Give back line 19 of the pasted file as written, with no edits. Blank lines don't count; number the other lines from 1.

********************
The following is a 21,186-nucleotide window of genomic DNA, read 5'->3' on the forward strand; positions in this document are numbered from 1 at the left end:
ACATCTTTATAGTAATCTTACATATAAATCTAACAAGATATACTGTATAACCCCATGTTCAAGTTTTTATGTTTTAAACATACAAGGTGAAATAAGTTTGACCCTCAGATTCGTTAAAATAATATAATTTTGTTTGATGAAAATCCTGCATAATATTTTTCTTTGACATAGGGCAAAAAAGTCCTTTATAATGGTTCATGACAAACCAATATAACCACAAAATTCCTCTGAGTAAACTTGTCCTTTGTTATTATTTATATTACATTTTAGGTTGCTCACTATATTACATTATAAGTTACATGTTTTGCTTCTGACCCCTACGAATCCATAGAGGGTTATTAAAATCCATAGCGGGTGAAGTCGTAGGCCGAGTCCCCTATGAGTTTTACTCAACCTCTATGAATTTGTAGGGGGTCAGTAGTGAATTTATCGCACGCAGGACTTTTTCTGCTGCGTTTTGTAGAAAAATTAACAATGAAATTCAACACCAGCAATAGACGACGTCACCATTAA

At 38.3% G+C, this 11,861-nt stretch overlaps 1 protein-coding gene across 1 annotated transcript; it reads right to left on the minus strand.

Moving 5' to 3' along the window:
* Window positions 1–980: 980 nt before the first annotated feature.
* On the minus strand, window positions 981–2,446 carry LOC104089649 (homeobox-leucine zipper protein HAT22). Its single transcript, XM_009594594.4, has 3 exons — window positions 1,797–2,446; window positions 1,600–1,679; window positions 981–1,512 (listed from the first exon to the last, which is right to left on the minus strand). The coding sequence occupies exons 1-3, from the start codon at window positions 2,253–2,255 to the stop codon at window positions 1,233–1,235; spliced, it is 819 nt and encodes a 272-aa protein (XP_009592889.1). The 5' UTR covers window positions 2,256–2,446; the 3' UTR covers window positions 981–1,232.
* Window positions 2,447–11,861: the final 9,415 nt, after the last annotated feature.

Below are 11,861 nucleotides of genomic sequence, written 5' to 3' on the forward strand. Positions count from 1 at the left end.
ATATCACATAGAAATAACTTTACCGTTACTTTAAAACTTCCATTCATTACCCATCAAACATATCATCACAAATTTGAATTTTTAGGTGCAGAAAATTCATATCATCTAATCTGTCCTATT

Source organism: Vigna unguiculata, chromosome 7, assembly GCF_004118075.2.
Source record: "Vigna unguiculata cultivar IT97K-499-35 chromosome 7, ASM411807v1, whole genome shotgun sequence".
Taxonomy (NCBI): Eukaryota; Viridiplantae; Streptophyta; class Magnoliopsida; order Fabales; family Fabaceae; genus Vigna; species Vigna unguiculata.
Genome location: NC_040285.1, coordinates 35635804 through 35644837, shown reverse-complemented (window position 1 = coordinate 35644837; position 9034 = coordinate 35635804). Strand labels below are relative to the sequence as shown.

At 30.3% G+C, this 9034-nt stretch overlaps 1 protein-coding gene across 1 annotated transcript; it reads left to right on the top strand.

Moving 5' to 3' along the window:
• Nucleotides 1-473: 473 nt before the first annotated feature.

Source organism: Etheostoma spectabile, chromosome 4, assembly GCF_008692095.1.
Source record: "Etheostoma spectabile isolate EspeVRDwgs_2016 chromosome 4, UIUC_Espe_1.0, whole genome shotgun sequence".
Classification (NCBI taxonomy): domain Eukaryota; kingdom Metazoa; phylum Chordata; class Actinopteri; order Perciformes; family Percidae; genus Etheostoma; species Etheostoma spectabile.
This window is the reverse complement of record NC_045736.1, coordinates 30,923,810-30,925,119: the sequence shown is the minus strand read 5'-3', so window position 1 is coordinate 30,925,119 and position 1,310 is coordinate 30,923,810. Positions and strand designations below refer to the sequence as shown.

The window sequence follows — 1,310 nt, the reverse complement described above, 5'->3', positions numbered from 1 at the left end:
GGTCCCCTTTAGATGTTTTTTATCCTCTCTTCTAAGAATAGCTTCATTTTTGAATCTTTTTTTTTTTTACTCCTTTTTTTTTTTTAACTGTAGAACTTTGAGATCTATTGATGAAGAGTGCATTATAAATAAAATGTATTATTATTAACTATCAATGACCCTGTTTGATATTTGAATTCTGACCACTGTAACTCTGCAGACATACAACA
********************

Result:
Classification (NCBI taxonomy): domain Eukaryota; kingdom Metazoa; phylum Chordata; class Actinopteri; order Perciformes; family Percidae; genus Etheostoma; species Etheostoma spectabile.